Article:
Toilet paper’s environmental impact | Journal-news

How often do you think about toilet paper? Maybe when the weather forecast calls for snow. They certainly did in the early months of Covid when stores were stripped of paper products in general and toilet paper in particular. You definitely do when you’re in a public restroom and there isn’t one. Will your stablemate spare you a square? Otherwise you walk, you wipe, you flush. And in those moments you rarely think about what you use or where it came from. However, the choices you make when purchasing toilet paper not only impact your comfort, but the comfort of Mother Earth as well. Yes, toilet paper and the health of our planet are closely linked.

This square of toilet paper comes from trees. Millions and millions of trees are needed annually to make all of the toilet paper rolls that we see in the store. Trees are the lungs of our planet. If they go, we go. And since we walk many times a day, we should think about what we use and flush it down the sewer or septic tank. Will our choice destroy life on our planet?

Trees remove from the atmosphere much of the carbon dioxide that we humans and animals exhale into them through our exhalation, as well as through the exhalation of all forms of transportation and industry that rely on fossil fuels. The more trees we cut down, the more carbon dioxide remains in the atmosphere. Excess carbon dioxide is causing the global climate changes we are witnessing today. So what that square is made of is pretty important.

Much of the toilet paper we use in the United States is made from trees cleared from Canada’s boreal forest. Large areas of forest in the world such as the North American boreal forest (which includes the Canadian boreal forest) and the Amazon rainforest are carbon sinks, meaning they absorb carbon dioxide. Without enough carbon sinks worldwide, more carbon dioxide remains in the atmosphere, which is harmful to all living things. According to, “every day over 1 million trees are cut down to make traditional toilet paper”. Because we’re destroying these big forests just for this space, we need a new approach to keep ourselves clean.

According to the Environmental Paper Network, “Toilet paper made from trees has three times the impact on the climate than toilet paper made from recycled materials.” Yes, recycled toilet paper. No, it’s not made of what you washed away this morning. It is made from the paper products that you send to the recycling center – newspapers, magazines, printer paper, etc.

Before the invention of modern toilet paper, people used a variety of substances to keep their buttocks clean. According to, “In very ancient times, it was common to sweep with stones and other natural materials and to rinse with water or snow. Some cultures chose to use shells and animal skins.” In addition, moss and leaves, as well as pieces of cloth and pottery, have been used for centuries. “By the early 14th century, the Chinese were producing toilet paper at a rate of 10 million packs of 1,000 to 10,000 sheets per year.” Although paper became available in the 1400s, “… modern commercial toilet paper did not emerge until 1857” in the western world . Other sources of toilet paper included corn on the cob and pages from magazines and newspapers. “The first perforated toilet paper rolls were introduced in 1890, and by 1930 toilet paper was finally being made ‘splinter-free’.” We’ve come a long way to safely clean our butts.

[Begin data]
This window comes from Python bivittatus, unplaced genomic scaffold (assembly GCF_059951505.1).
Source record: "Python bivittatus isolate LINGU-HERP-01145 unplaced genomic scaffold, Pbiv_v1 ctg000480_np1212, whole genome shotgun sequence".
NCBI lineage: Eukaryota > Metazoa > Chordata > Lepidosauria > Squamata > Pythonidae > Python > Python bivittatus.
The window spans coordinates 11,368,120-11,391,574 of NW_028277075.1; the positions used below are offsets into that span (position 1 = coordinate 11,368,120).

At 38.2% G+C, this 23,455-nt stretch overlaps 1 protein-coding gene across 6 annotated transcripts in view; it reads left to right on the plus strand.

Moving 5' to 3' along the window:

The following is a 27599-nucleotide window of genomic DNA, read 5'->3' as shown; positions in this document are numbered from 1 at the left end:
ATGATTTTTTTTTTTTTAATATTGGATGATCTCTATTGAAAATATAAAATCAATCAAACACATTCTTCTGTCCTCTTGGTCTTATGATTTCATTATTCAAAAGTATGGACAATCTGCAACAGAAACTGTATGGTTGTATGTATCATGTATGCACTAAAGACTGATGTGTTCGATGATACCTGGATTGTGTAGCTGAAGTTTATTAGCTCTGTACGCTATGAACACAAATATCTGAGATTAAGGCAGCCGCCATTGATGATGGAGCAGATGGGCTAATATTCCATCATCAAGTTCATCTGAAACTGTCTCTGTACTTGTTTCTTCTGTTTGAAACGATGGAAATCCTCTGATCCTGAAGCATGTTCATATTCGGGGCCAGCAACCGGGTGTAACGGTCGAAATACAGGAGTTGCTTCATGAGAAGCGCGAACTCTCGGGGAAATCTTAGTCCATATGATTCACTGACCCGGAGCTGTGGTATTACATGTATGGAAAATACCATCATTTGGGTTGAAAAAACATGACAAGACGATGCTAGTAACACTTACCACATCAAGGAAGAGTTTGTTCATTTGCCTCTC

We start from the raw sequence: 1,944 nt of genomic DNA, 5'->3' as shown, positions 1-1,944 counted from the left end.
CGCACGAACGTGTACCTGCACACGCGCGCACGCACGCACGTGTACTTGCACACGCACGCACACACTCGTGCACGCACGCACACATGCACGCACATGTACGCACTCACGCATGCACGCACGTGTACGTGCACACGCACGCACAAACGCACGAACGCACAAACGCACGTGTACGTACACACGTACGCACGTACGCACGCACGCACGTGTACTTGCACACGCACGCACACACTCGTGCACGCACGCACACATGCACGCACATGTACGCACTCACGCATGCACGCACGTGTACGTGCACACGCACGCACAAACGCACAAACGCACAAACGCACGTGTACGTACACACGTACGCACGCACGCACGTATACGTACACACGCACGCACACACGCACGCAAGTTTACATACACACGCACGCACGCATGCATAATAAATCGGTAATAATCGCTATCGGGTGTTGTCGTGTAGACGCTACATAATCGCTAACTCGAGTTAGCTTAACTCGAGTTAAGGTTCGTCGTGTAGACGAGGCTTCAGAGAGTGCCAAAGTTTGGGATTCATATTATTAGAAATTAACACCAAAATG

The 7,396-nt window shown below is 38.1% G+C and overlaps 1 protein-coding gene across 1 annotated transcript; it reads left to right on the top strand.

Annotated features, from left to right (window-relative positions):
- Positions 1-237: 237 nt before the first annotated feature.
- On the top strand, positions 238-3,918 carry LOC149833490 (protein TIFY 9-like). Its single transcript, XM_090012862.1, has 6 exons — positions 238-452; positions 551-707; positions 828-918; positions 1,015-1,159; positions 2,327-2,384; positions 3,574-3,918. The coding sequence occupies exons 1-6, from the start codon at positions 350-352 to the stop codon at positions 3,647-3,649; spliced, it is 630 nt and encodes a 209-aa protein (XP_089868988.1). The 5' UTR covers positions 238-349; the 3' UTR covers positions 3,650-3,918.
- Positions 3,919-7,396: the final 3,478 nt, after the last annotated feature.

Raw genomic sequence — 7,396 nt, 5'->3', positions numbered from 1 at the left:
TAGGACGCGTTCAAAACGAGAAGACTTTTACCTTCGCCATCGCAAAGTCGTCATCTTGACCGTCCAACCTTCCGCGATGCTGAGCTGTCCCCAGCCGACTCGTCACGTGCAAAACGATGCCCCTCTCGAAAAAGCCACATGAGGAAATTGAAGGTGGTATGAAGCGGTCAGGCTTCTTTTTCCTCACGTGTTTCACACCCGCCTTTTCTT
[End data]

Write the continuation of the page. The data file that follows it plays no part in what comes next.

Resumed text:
Aside: The first flush toilet aka lavatory, bathroom, privy, latrine, outhouse, water closet (WC), guest toilet, lavatory, washroom, gentleman’s room (little boys), ladies’ room (little girls), comfort station, loo. lav, throne, can, john, honeyeimer, head, among others, were invented in England in the 15th century, but did not become widespread until the mid-18th century when Thomas Crapper’s plumbing company improved the design – hence often used as a synonym to refer to a toilet and what is deposited in it.

In addition to recycled toilet paper, some companies are making toilet paper from bamboo, a renewable resource that has a much lower environmental impact than cutting down trees for paper products.

“If every American would decide for just one day to use bamboo or recycled toilet paper instead of toilet paper made from virgin wood pulp, we could save 180,624 trees from being cut down. That’s more than 10 times the number of trees in Central Park (18,000 trees).” (

If you want joy on the go, use recycled or bamboo toilet paper. You can find Recycled at most grocery stores and both online. By wiping with recycled toilet paper, you know you’re wiping out some of your carbon footprint and that your path is protecting Mother Earth. We can’t grow another planet, but we can reuse what we already have.

— Ginnie R. Maurer lives in Falling Waters and can be reached at [email protected]

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